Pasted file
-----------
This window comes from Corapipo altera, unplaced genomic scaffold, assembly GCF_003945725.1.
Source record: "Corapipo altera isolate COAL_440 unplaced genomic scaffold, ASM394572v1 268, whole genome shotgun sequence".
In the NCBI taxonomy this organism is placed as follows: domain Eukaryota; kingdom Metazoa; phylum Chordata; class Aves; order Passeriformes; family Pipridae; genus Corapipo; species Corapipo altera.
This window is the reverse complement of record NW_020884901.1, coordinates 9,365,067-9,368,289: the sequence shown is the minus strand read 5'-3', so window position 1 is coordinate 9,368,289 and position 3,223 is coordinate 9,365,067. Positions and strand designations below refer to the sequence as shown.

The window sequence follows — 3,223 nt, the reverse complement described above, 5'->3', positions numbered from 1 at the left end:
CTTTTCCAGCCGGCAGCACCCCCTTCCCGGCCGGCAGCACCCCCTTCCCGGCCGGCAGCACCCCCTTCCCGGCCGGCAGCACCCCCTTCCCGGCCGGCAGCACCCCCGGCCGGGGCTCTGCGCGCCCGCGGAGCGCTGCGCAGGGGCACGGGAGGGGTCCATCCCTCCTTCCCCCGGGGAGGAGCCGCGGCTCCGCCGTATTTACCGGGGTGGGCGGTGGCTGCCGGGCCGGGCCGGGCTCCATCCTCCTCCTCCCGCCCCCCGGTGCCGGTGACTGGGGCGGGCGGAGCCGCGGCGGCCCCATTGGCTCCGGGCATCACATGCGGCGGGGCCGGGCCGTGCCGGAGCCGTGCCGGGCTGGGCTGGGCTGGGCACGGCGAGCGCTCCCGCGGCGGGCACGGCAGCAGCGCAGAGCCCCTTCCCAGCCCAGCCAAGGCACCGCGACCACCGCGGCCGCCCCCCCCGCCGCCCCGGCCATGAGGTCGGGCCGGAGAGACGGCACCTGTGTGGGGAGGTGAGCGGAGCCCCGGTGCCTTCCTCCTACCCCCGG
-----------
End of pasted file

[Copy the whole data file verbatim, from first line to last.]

This window comes from Corapipo altera, unplaced genomic scaffold, assembly GCF_003945725.1.
Source record: "Corapipo altera isolate COAL_440 unplaced genomic scaffold, ASM394572v1 268, whole genome shotgun sequence".
In the NCBI taxonomy this organism is placed as follows: domain Eukaryota; kingdom Metazoa; phylum Chordata; class Aves; order Passeriformes; family Pipridae; genus Corapipo; species Corapipo altera.
This window is the reverse complement of record NW_020884901.1, coordinates 9,365,067-9,368,289: the sequence shown is the minus strand read 5'-3', so window position 1 is coordinate 9,368,289 and position 3,223 is coordinate 9,365,067. Positions and strand designations below refer to the sequence as shown.

The window sequence follows — 3,223 nt, the reverse complement described above, 5'->3', positions numbered from 1 at the left end:
CTTTTCCAGCCGGCAGCACCCCCTTCCCGGCCGGCAGCACCCCCTTCCCGGCCGGCAGCACCCCCTTCCCGGCCGGCAGCACCCCCTTCCCGGCCGGCAGCACCCCCGGCCGGGGCTCTGCGCGCCCGCGGAGCGCTGCGCAGGGGCACGGGAGGGGTCCATCCCTCCTTCCCCCGGGGAGGAGCCGCGGCTCCGCCGTATTTACCGGGGTGGGCGGTGGCTGCCGGGCCGGGCCGGGCTCCATCCTCCTCCTCCCGCCCCCCGGTGCCGGTGACTGGGGCGGGCGGAGCCGCGGCGGCCCCATTGGCTCCGGGCATCACATGCGGCGGGGCCGGGCCGTGCCGGAGCCGTGCCGGGCTGGGCTGGGCTGGGCACGGCGAGCGCTCCCGCGGCGGGCACGGCAGCAGCGCAGAGCCCCTTCCCAGCCCAGCCAAGGCACCGCGACCACCGCGGCCGCCCCCCCCGCCGCCCCGGCCATGAGGTCGGGCCGGAGAGACGGCACCTGTGTGGGGAGGTGAGCGGAGCCCCGGTGCCTTCCTCCTACCCCCGG